Monday, September 7

separately solemn: fall semester 2020

today begins week three of my first semester teaching at Embry-Riddle Aeronautical University. I am the newest Assistant Professor of Professional Writing in a department without a degree program. students here can get a minor in Humanities & Communication, but nothing more. since they all want to be pilots or engineers, that's how it is.

I'm teaching two courses, three sections, this semester. one of technical writing and two of business writing. there are 62 students enrolled altogether, which might be the most students I've taught at one time ever.

COM 221: Technical Report Writing
this one is quite reminiscent of the English 421 I taught once at Purdue. for the most part, I've kept this course very similar to the technical writing and technical composition courses I've taught for the last two years. but for our final project, I'm finally going to teach some podcasting stuff. finally. 

COM 222: Business Communications
if Com 221 is the English 421 of ERAU, then Com 222 is the English 420. though the distinctions between professional/business communication and technical communication aren't so very huge, they do exist. it feels like ages since I've focused on the former. so I'm resurrecting some of the projects I taught back in 2016 and 2017, updated a little, with a new textbook to go with them this year. cause-related marketing proposals. very exciting.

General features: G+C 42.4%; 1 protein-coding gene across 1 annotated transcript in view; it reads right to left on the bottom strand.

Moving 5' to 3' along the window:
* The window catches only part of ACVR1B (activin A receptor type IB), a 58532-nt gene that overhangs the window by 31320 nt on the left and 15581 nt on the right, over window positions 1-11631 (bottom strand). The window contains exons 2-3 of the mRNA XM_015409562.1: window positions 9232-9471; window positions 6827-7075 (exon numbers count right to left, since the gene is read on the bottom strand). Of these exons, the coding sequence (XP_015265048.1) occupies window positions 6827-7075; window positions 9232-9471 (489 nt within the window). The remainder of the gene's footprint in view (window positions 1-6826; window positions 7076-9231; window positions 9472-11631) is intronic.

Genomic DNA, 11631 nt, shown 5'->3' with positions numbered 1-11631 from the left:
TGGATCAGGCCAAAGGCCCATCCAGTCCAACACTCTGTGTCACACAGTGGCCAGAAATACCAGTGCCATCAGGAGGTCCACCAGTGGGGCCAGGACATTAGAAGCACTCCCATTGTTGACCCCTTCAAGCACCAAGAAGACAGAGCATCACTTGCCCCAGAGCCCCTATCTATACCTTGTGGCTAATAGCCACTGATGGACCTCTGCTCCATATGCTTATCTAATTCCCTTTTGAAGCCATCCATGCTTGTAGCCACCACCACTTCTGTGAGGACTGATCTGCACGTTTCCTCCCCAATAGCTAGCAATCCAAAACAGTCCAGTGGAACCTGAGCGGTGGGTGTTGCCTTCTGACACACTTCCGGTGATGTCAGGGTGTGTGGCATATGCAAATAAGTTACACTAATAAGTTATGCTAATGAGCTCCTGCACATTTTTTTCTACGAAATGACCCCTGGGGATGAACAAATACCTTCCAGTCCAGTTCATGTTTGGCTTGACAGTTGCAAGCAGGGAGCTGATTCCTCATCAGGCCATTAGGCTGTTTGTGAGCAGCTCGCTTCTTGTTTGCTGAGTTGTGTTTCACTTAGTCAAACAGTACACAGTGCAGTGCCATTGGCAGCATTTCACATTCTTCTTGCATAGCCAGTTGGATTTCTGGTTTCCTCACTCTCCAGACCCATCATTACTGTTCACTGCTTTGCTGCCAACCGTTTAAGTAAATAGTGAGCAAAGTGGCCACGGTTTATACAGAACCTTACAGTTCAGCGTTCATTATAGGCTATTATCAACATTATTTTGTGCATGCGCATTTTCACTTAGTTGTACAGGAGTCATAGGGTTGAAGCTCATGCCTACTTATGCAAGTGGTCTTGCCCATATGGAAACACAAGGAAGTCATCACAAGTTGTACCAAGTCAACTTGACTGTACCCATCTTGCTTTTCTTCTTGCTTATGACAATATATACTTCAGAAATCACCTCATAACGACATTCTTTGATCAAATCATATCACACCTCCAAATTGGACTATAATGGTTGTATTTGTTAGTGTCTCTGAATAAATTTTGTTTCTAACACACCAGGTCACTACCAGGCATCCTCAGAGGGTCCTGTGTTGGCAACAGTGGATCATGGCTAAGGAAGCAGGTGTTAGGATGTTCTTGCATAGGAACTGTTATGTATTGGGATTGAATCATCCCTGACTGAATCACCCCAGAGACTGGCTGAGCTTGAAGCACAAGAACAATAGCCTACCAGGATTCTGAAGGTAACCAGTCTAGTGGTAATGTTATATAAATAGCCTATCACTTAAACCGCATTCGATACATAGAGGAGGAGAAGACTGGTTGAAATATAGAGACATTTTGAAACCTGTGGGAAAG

overall, Embry-Riddle feels like a mini-Purdue in many ways: engineering-heavy. mostly white and privileged students. the differences, however-- that it's a much smaller private university, perched on top of a desert-- are significant.

how many college campuses have I spent how many autumns, now? this will be the sixth campus (USU, U of Plymouth, TTU, Purdue, NSULA, and here). I don't feel like counting the autumns themselves just now. someday maybe I'll make a chart.


{ photograph borrowed from this kind user of Flickr }

true autumn weather is a month or so away, still. but regardless of weather, classes have started. and that comes with a particular and lovely feeling.

only... it's different this year. and I don't think it's different just because I'm getting old. 

something like the same old scintillating energy of a college campus in September is here, jolting through brain and body every now and then. but it's so muted. six feet of space (give or take) has diluted it. closed office doors and silent office hallways are smothering it. I didn't know the trademark thrill of any given academic autumn would be so vulnerable to the side effects of separation.

after a summer of moving and reading and blogging and not teaching anything, my teaching muscles need re-building. it might take me longer to find a workable rhythm this semester. 

talking for 4+ hours (thank goodness not completely consecutive hours) in a cloth mask is exhausting

keeping track of two separate classroom cohorts for each section I'm teaching is a little hectic. 

finding my place in a new institution is tricky enough, without such strange circumstances. what with all the reasonable but seemingly unending surveillance and daily temperature checks and stern, scolding emails from administrators and wobbly hopes tossed about on fathoms of uncertainty-- it's so easy to be so panicky. and almost as easy to sweep the panic into a corner and pretend like it's not there at all.

it makes me wonder, again and again, what really matters anyway? 

I'm thankful, for now, for patient and smart students. it's a weird time for all of us. hopefully we still learn a few things that will still matter beyond this semester and next.

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